"Millions and billions and trillions and zillions and of angels around..."


That many? Really?

. . .

This pseudo-church needs to die.

It needs. to. die.


Little things

"What does it matter what I wear to church on a Sunday. After all, God loves me whether I'm in flip flops and shorts or in a tux. All that stuff is just meaningless externals."

Why do little things matter?

Ask Mayor Giuliani why it's important to fix broken windows.

Spam Envy

Long-time readers will recall that I've never particularly liked Mark Shea. I know some people who had once been in solidarity with me on this have gone a little soft recently, but I'm afraid I have been unable to shake my distaste for his peculiarly American, Disnified version of Catholicism that is sometimes referred to as Neo-cathism. This will not come as any sort of surprise to Shea either, since I've never kept it a secret and I know he doesn't particularly hold it against me, being, I suppose, essentially a good enough sport on the one hand and not giving a damn on the other. Fair enough.

But I have to say, I do envy his spam.

As a more or less ex-prod, Shea, instead of the dreary invitations to become involved in international money laundering scams from Burundi and requests to join pyramid schemes, gets long loving and painfully over-punctuated pleas to return to the bosom of protestantism.

Dear Mark, just came from your Web site and have some questions.
It sounds like you were a "Protestant" before becoming a Catholic? I don't
know which church you were in but I have to question whether you were ever
taught the Word of God there? If you had been in a church which taught the
truth concerning Baptism according to the Word of GOD and not the "traditions
of men" you would have learned that not only does baptism NOT save nor
"grant justification" but it is ONLY for those who ARE BORN-AGAIN by the
SPIRIT of GOD by placing their faith in the LORD JESUS CHRIST! It is to be
symbolic of the new birth ALREADY ACCOMPLISHED by GOD as Romans 6 clearly
teaches! PLEASE READ the Gospel of John and pray asking GOD to show you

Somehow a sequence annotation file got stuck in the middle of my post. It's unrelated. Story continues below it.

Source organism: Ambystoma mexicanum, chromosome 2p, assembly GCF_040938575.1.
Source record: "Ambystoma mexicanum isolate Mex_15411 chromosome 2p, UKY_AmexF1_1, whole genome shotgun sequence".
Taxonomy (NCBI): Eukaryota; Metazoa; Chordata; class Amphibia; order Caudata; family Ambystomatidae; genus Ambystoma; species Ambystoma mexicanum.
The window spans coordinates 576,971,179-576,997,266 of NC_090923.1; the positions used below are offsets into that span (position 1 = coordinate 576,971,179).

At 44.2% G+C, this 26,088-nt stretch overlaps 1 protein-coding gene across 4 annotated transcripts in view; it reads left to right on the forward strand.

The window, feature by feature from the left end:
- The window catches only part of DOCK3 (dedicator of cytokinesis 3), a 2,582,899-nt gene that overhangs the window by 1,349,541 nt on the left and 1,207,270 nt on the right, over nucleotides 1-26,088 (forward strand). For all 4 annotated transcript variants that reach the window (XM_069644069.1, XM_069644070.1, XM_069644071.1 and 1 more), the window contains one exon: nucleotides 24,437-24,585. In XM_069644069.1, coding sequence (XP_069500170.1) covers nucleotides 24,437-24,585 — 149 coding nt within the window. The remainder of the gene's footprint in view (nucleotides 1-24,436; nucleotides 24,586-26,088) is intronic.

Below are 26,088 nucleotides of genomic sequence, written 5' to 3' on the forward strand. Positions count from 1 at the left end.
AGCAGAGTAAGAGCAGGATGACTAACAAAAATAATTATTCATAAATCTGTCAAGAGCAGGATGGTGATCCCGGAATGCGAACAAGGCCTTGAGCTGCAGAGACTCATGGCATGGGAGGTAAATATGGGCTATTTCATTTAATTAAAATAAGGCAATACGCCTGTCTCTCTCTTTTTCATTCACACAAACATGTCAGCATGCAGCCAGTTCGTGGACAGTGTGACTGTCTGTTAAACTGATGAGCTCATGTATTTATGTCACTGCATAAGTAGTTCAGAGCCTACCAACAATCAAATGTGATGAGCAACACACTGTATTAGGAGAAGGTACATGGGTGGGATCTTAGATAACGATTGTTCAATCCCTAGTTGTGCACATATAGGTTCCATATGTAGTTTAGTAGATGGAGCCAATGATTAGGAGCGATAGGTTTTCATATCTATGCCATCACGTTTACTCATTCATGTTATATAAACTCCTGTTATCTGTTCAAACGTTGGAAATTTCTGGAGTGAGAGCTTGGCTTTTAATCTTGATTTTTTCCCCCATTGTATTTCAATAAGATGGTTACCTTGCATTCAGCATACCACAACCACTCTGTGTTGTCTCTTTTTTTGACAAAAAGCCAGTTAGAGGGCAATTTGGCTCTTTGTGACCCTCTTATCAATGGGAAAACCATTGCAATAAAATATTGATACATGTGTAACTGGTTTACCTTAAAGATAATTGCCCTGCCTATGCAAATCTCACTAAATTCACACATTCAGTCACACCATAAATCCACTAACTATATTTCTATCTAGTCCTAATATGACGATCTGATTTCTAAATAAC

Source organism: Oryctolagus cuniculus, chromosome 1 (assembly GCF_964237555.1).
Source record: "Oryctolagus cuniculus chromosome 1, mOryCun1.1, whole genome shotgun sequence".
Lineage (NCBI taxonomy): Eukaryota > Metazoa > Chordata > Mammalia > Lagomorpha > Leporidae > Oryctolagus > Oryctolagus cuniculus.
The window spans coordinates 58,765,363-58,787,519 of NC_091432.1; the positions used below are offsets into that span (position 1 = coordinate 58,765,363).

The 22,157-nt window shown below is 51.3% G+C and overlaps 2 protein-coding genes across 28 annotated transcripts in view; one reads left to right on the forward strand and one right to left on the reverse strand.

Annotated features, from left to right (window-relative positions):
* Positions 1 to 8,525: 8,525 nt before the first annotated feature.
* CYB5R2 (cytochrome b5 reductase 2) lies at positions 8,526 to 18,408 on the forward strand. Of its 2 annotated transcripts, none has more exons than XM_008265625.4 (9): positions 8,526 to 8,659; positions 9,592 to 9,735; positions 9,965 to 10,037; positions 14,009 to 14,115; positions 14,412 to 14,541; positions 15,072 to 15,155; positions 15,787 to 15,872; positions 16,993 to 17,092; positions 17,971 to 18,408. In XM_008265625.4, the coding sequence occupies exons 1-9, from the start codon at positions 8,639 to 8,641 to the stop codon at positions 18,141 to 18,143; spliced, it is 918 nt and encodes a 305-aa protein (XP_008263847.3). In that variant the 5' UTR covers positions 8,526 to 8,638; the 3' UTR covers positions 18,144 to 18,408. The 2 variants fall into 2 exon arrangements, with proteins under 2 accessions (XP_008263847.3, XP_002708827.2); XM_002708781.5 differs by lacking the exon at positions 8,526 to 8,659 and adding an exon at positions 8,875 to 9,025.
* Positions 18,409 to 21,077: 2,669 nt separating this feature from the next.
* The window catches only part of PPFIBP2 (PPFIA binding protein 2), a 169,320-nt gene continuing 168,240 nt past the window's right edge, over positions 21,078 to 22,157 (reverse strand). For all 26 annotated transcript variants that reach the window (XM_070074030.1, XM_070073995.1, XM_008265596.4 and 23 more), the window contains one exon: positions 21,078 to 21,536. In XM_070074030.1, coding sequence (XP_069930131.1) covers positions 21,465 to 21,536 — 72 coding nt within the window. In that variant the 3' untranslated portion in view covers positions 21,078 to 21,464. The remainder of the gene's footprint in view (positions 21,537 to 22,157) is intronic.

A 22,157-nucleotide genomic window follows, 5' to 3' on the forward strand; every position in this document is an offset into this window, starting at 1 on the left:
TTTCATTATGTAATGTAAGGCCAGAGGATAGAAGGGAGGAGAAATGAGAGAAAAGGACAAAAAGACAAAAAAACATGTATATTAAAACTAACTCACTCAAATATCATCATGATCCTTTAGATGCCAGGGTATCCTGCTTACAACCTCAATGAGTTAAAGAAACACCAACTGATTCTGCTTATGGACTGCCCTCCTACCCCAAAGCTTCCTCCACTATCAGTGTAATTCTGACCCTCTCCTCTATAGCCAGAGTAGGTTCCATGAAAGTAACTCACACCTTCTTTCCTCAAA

are apart from the New Birth which IS FREELY offered to ALL! Please read
and be saved! I will be praying for you in JESUS Name. Carolyn

If I got stuff like this in my spam file, I would check it most diligently for treasures, every day.

Monday, June 23, 2008

9:50 pm

I took this photo out my upstairs window a few minutes ago.

I can't help but think, though I have not yet looked it up, that we must be at a considerably higher latitude here than in Tranna. It gets light out extremely early and has been doing so since May.

I was awake this morning at 4:20 am and it was light and the birds were singing.

When my Uncle drove me in early May to the Liverpool airport to catch a 6:30 am flight, it was light out by the time we were on the highway past Chester and broad daylight when he dropped me off at five.

No one else thinks this is weird.

I think it is to England's extremely long hours of daylight, in addition to the mild and damp weather and abundant natural fertilisers, that we can attribute the beauty of the gardens.

Some people collect stamps

but I never saw the appeal.

I collect ridiculous sophistries from politicians and public figures, a hobby that entertains both myself and my friends and benefits readers. I'm especially fond of those pieces in my collection that come from people whom the press enjoy describing as "public intellectuals". I was riffling through the files today looking for the following for a colleague and thought I'd share.

It's one of my favourites.

“Our conviction about what is natural or right should not inhibit the role of science in discovering the truth,”
Prime Minister Tony Blair responding to critics of Britain’s plan to clone human embryos for research.

I picked up another doozy this afternoon from Mr. Warner:

"If the Bible is very clear - as I think it is - that a heterosexual indulging in homosexual activity for the sake of variety and gratification is not following the will of God, does that automatically say that that is the only sort of homosexual activity there could ever be?"
Rowan Williams, Archbishop of Canterbury.

Isn't it lovely?

I'm especially fond of these ones. They leave you breathless and momentarily stunned with the beauty of their inner contradictions and uniquely brazen deceitfulness. They are, in their way, works of great rhetorical art.

Capital Punishment

So far from disrespecting [not a verb! urg!] human life, capital punishment asserts the sacred character of innocent, as distinct from guilty, life.

The objections of whey-faced liberals are infantile, in the context of grim reality. Capital punishment is not “un-Christian”: Saint Paul awarded the “jus gladii” to Christian princes. It is not “barbaric”: perfectly civilised people endorse it, as has always been the case, as well as many distinguished philosophers – the true barbarism is sanctioning the collapse of society. When no judge has at his disposal the supreme penalty which every thug carries in his pocket, then power has departed from legitimate authority and resides with the forces of anarchy.

It does not “make us the same” as the murderers: we shall only become the same if we mutilate and eat children